Sayyiduna Hasan [r] and Sayyiduna Husayn [r] were two very special children. Their grandfather was none other than the beloved Prophet of Allah, Nabi Muhammad [s]. They were very good children and very wise too for they had been taught Islam by the best of all teachers, their grandfather, the Prophet [s] himself. One day, an old Bedouin from the desert visited their home in Madinah. The old man was new to Islam and did not know much about his religion. When it was time for Salah and the old man began to perform Wudu’, it became apparent that he did not know how to do it properly. He washed his feet first and then gargled his mouth. He seemed to forget that the arms must be washed up to the elbows and he simply wiped his face instead of washing it three times. This was not at all correct and the two boys, who were sitting close by, could see that. Hasan [r] and Husayn [r] both knew that Wudu’ must be performed correctly in order to pray. If the Wudu’ was not done properly then the Salah too would not be acceptable and all the reward would be lost. “We have to correct the old man,” Hasan [r] said to his little brother Husayn [r]. “But how?” asked Husayn [r], “If we were simply to tell the old Bedouin that what he was doing was wrong he might feel embarrassed.” “That’s true,” Hasan [r] responded, “Especially because we are two small boys and he, an old man.” What were they to do? How were they going to correct the old man and not cause him any embarrassment? What would you do if you were Hasan [r] and Husayn [r]?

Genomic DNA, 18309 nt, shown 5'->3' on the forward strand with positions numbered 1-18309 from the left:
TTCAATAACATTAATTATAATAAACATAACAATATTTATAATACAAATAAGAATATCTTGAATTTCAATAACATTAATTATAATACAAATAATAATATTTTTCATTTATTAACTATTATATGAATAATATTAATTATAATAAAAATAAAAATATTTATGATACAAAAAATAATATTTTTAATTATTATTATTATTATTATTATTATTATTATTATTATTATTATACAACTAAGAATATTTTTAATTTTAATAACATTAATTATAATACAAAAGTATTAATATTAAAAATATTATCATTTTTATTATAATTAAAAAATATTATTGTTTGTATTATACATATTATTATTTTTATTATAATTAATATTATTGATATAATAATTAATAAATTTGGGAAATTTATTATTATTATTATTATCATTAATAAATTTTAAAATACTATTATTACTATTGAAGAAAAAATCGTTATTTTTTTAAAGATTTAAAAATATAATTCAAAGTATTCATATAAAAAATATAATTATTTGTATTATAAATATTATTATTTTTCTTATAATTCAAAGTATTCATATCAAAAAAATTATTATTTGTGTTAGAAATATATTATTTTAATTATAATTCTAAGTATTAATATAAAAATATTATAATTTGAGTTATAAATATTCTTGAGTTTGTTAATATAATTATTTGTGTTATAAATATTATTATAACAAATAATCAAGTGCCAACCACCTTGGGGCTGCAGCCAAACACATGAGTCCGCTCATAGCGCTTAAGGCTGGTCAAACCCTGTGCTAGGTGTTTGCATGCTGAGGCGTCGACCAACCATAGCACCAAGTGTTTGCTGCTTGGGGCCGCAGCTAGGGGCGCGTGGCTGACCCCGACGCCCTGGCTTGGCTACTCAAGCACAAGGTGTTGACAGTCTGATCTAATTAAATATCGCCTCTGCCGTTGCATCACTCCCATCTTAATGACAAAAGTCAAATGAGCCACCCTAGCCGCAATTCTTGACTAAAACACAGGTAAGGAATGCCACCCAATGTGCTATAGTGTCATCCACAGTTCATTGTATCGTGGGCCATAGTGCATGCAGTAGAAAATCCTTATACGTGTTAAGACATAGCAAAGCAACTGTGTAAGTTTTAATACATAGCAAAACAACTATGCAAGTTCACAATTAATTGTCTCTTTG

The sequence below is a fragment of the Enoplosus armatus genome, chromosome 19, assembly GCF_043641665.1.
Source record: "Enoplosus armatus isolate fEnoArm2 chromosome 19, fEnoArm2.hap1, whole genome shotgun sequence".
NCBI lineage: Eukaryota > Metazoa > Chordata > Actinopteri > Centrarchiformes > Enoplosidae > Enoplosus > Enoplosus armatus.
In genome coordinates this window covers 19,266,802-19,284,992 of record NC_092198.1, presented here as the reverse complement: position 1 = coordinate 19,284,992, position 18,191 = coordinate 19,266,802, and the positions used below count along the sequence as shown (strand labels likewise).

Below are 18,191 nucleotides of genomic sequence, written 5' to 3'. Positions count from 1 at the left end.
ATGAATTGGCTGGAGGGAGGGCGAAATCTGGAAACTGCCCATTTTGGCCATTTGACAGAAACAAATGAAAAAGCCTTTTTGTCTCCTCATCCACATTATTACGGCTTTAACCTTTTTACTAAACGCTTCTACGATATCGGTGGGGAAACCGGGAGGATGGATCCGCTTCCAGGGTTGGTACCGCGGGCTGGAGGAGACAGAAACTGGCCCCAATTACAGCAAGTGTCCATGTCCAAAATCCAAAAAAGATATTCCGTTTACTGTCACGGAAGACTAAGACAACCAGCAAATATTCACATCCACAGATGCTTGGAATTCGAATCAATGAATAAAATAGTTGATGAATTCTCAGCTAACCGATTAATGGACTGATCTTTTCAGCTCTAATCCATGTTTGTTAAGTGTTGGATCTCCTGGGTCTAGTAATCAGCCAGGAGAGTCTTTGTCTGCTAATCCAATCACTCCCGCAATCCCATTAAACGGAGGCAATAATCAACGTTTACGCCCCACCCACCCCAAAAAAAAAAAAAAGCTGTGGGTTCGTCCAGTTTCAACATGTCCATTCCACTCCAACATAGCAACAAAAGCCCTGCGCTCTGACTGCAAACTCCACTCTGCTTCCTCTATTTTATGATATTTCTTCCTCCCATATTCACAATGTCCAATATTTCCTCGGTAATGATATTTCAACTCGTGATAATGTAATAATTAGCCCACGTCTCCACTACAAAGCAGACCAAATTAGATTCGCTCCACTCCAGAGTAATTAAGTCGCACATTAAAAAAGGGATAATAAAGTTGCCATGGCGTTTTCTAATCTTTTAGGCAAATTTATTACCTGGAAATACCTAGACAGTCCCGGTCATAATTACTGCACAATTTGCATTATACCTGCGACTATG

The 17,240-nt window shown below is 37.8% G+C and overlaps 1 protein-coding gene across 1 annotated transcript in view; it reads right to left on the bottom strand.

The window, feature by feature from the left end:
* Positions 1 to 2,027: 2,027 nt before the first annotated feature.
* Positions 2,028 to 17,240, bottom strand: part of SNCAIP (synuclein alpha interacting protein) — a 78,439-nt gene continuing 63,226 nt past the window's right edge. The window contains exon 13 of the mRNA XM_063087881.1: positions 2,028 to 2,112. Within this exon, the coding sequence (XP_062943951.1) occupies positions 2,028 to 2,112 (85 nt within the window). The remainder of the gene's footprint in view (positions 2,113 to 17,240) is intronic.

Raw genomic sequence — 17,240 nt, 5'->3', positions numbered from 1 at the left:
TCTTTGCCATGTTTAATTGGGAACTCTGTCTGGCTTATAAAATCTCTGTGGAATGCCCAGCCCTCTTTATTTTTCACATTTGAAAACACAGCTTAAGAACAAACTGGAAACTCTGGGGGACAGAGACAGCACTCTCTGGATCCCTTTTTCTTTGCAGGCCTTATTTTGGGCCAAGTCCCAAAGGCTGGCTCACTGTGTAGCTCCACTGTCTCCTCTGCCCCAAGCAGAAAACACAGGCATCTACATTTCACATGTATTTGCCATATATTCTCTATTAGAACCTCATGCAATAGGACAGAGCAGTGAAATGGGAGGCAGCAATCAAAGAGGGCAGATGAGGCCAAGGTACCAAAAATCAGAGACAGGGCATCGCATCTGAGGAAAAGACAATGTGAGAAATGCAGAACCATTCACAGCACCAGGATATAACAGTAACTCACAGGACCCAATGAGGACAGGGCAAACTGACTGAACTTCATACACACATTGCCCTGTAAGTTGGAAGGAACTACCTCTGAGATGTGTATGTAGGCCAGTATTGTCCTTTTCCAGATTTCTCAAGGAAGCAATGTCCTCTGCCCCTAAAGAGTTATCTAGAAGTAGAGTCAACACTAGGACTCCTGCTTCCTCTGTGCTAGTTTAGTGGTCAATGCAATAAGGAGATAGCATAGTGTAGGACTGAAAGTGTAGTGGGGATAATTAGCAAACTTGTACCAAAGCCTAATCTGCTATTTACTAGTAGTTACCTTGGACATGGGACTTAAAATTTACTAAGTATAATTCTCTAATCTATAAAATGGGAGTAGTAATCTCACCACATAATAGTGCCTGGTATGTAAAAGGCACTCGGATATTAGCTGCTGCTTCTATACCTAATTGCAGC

Fortunately, they thought of a good way to correct him without having to openly point out his mistakes. After filling some water in a jug, they came over to the old man. “As Salamu ‘Alaykum (Peace be upon you), dear sir,” the two boys respectfully greeted. “Wa ‘Alaykumus- Salam, wa Rahmat-ullah (And may peace be upon you too, and the mercy of Allah), dear children of the Prophet,” the old man replied with a broad smile. He loved them, as all Muslims did, for they were like their noble grandfather in almost every way. “Sir, we are not sure which of the two of us performs his Wudu’ better,” the two boys said. “Please, would you watch and judge between the two of us?” “Yes, gladly. It would be my honor,” the old man replied. Having said this, they both began to perform Wudu’ exactly as it should be done, with the old Bedouin intently watching them. The old man knew that they had been taught by their grandfather, the Holy Prophet [s] of Allah. He also recognized that his Wudu’ was not quite like theirs. By the time the two boys had finished, the old Bedouin had learnt how to perform Wudu’ correctly without having been made to feel at all embarrassed. “Well, I have come to a decision,” he said with a smile. Patting them gently over the head he said, “You are both the winners. You have both performed the Wudu’ equally well.”